Bears vets offer advice for Mitch Trubisky on eve of first NFL game

BOURBONNAIS — Mark Sanchez took the NFL playing field for the first time pinned at his 7-yard line. On the last play of the preseason opener’s first quarter almost eight years ago, Sanchez called his first play — Jack Right Act 4 Dancer — and broke the huddle.

His mouthpiece fell out during the snap. Sanchez dropped back, looked and found David Clowney for a 48-yard completion.

“That was fun,” he said last week with a smile.

Third-string quarterback Mitch Trubisky is ready to make memories of his own Thursday night at Soldier Field when he plays in his first NFL game.

Mitch Trubisky will play his first NFL game Thursday. (AP)

“There’s nothing that I’m going to tell him that he won’t figure out on his own,” Sanchez said. “You just have to do it, you know.

“Especially, just get those first-game jitters out. Take a hit — obviously not a major one, hopefully. Get knocked down. Complete a pass. Hand the ball off. And you’re right in the rhythm of the game, just like you remember from playing in college and high school.”

Remembering their first preseason games, here’s advice Bears veterans had for the No. 2 overall pick:

You belong

Like Sanchez, Mike Glennon’s first play was the last one of the first quarter. At his 6 four years ago, he dropped back and saw that the first receiver he looked to was covered.

The defending Super Bowl champion Ravens were rushing. The clock in his head ticked, loudly.

“I thought I was going to get sacked in the end zone,” he said. “I remember flashing like, ‘Oh, my God.’ And there was a guy open.”

It was tight end Tom Crabtree running down the right side. By the time he was tackled, the Buccaneers had gained 61 yards.

“It was kind of a good way to settle in and get going,” said Glennon, who will start Thursday against the Broncos. “It’s definitely a different experience going from college to the pros that first time.”

That first burst of confidence helped Glennon.

After Thursday, Trubisky should be able to say the same.

“I think just the biggest thing is, ‘You belong in this league,’ ” he said. “You don’t really know until you do it, and then once you do it, you finally realize it. So just go out there, play like you have your whole life, and you’ll be fine. “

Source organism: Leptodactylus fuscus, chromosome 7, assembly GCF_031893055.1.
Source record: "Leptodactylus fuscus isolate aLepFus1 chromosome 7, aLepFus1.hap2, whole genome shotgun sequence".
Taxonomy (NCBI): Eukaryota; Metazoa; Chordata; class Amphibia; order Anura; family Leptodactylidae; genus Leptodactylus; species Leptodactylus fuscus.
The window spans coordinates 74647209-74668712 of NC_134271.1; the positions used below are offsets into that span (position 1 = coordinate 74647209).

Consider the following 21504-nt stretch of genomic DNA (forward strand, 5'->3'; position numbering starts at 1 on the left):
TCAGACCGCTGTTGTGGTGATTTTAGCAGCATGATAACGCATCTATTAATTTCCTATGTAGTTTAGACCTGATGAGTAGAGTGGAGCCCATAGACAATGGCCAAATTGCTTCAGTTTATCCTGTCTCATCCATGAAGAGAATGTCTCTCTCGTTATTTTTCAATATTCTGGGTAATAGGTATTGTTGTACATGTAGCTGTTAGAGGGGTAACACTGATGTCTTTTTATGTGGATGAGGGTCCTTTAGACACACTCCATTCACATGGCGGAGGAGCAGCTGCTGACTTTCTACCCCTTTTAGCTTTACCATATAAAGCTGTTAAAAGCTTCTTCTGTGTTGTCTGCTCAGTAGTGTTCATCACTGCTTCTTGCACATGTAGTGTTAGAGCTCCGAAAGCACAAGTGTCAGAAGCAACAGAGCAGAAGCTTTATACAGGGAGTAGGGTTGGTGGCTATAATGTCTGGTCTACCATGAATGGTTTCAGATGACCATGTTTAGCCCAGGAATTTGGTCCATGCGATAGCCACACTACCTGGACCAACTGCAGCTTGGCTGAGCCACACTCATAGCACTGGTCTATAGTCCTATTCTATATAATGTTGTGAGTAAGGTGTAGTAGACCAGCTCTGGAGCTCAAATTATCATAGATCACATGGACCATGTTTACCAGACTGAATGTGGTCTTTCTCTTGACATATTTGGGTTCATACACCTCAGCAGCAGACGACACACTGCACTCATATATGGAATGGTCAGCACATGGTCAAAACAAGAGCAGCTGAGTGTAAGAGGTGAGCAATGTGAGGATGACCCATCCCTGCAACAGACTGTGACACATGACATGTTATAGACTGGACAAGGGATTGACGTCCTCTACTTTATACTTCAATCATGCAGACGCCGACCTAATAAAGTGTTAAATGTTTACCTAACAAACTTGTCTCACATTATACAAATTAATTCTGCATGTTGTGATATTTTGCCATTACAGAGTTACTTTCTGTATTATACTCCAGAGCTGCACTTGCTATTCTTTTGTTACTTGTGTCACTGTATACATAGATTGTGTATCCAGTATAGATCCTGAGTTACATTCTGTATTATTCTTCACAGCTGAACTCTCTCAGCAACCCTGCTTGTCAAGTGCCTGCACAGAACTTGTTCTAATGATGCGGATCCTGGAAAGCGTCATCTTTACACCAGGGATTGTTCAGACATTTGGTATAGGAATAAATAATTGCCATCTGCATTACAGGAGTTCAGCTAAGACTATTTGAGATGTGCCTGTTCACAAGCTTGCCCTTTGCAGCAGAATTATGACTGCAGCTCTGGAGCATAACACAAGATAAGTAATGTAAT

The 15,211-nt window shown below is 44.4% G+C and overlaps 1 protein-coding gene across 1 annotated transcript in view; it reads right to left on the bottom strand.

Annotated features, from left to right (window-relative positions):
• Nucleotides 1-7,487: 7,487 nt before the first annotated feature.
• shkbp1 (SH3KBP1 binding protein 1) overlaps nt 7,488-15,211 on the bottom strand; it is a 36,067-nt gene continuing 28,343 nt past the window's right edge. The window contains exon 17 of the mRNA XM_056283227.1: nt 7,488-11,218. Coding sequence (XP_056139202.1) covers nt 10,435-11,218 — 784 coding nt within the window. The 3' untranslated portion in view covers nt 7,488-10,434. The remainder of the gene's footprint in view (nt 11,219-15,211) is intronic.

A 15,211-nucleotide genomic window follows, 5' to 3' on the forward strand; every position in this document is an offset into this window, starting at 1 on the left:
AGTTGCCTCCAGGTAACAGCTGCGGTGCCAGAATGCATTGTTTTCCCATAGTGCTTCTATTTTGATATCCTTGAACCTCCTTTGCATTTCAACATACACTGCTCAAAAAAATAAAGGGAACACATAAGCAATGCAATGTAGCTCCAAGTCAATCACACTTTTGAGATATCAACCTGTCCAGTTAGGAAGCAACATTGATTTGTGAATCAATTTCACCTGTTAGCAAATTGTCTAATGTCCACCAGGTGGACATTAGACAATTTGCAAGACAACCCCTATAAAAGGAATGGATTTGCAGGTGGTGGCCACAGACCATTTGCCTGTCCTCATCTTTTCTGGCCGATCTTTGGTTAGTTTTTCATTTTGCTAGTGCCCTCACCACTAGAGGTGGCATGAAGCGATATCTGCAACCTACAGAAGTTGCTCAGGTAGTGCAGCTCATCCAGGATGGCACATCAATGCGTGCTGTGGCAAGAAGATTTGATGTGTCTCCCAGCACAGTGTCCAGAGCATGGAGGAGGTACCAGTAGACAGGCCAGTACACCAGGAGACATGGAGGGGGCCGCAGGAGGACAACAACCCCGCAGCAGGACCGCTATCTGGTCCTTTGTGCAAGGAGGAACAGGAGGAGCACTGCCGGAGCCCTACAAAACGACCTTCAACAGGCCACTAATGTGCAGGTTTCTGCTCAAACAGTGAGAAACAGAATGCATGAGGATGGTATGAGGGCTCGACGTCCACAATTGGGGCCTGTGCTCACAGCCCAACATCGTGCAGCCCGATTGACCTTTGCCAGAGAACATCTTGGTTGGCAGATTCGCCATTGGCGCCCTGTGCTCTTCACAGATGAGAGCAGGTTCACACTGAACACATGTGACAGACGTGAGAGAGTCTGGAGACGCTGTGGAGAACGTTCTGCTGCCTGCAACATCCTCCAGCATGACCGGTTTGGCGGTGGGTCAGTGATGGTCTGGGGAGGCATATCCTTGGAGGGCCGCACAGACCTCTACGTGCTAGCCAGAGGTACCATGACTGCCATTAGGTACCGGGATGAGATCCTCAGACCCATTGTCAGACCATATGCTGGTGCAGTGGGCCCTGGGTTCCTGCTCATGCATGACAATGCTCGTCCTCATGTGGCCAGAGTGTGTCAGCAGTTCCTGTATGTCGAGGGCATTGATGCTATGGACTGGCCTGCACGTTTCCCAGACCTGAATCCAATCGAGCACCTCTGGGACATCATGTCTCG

Relax

Defensive end Akiem Hicks kept looking to the Saints’ reinforcements that never came.

“Is anyone going to come save me?” he asked no one in particular.

Hicks estimates he played 70 snaps in the Pro Football Hall of Fame Game five years ago against the Cardinals.

He eventually stopped thinking and started reacting.

“Just go for it, man,” Hicks said. “Let loose. Don’t get caught up by what’s installed and try to play the defense perfect. Play it to the best of your ability, but, most important, don’t play with restraints. That’s not what they drafted you for.”

Preseason games are job interviews; every team in the league will watch the film. Some players can’t tune out the pressure and play fast.

“That’s who you see not be here anymore,” Hicks said.

Lead your teammates

Danny Trevathan, whose NFL debut came five years ago at Soldier Field as a Broncos linebacker, said jitters come at all ages.

“I try to tell the young guys, ‘You’re never going to get rid of that,’ ” he said.

The key, he said, is to lead your teammates. It doesn’t have to always be perfect, especially in the preseason.

“From what I saw from [Trubisky], he’s a competitor,” Trevathan said. “I’m sure he wants to win. . . . I’m gonna be in his head, telling him, ‘Take it easy, know your plays, get on top of your stuff and get your guys ready.’

“It’s a team thing; you want to be on the same page. Even if you’re all on the wrong page, you can all play fast and get right.”

Appreciate the moment

When he looked around the Dolphins’ stadium eight years ago, Zach Miller couldn’t help think how far he’d come from college.

“I was playing, like, Mankato State,” he said.

A converted Nebraska-Omaha quarterback, the former Jaguars tight end had never played special teams. He was credited with two special-teams tackles, though he claimed to have four.

“It was a surreal moment for me,” he said. “But my advice is have fun. That’s kind of what we play this game for. Have fun. Want to win. Make a living doing it.”

Follow me on Twitter @patrickfinley.

Email: pfinley@suntimes.com

RELATED STORIES

First looks: What we’re watching in the Bears’ preseason opener

Pro Bowl alternate Sherrick McManis in familiar battle for his spot